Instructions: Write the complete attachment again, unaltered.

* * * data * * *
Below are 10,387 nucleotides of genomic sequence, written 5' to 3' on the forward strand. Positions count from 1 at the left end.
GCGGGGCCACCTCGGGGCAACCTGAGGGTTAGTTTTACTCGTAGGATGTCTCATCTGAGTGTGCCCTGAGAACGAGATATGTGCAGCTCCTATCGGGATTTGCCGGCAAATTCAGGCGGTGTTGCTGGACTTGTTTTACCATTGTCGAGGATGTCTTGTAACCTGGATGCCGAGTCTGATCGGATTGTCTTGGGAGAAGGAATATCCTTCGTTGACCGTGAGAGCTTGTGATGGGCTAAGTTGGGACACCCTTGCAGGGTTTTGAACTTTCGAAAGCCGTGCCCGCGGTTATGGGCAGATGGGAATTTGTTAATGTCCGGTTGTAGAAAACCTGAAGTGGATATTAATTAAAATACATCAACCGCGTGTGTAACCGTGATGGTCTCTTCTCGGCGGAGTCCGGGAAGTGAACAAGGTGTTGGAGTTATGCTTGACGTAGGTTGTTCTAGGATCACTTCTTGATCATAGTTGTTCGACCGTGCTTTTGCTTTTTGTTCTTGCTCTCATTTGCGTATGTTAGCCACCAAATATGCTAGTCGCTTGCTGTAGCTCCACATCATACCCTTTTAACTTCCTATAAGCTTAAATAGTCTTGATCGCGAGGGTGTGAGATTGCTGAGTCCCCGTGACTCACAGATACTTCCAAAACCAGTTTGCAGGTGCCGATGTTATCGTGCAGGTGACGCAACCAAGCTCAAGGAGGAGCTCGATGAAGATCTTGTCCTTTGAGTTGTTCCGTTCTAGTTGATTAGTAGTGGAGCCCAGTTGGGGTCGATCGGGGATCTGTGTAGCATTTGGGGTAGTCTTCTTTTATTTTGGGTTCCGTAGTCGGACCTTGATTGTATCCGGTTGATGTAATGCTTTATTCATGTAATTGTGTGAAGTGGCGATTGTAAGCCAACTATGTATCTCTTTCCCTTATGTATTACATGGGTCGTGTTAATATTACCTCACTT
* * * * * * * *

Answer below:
Below are 10,387 nucleotides of genomic sequence, written 5' to 3' on the forward strand. Positions count from 1 at the left end.
GCGGGGCCACCTCGGGGCAACCTGAGGGTTAGTTTTACTCGTAGGATGTCTCATCTGAGTGTGCCCTGAGAACGAGATATGTGCAGCTCCTATCGGGATTTGCCGGCAAATTCAGGCGGTGTTGCTGGACTTGTTTTACCATTGTCGAGGATGTCTTGTAACCTGGATGCCGAGTCTGATCGGATTGTCTTGGGAGAAGGAATATCCTTCGTTGACCGTGAGAGCTTGTGATGGGCTAAGTTGGGACACCCTTGCAGGGTTTTGAACTTTCGAAAGCCGTGCCCGCGGTTATGGGCAGATGGGAATTTGTTAATGTCCGGTTGTAGAAAACCTGAAGTGGATATTAATTAAAATACATCAACCGCGTGTGTAACCGTGATGGTCTCTTCTCGGCGGAGTCCGGGAAGTGAACAAGGTGTTGGAGTTATGCTTGACGTAGGTTGTTCTAGGATCACTTCTTGATCATAGTTGTTCGACCGTGCTTTTGCTTTTTGTTCTTGCTCTCATTTGCGTATGTTAGCCACCAAATATGCTAGTCGCTTGCTGTAGCTCCACATCATACCCTTTTAACTTCCTATAAGCTTAAATAGTCTTGATCGCGAGGGTGTGAGATTGCTGAGTCCCCGTGACTCACAGATACTTCCAAAACCAGTTTGCAGGTGCCGATGTTATCGTGCAGGTGACGCAACCAAGCTCAAGGAGGAGCTCGATGAAGATCTTGTCCTTTGAGTTGTTCCGTTCTAGTTGATTAGTAGTGGAGCCCAGTTGGGGTCGATCGGGGATCTGTGTAGCATTTGGGGTAGTCTTCTTTTATTTTGGGTTCCGTAGTCGGACCTTGATTGTATCCGGTTGATGTAATGCTTTATTCATGTAATTGTGTGAAGTGGCGATTGTAAGCCAACTATGTATCTCTTTCCCTTATGTATTACATGGGTCGTGTTAATATTACCTCACTT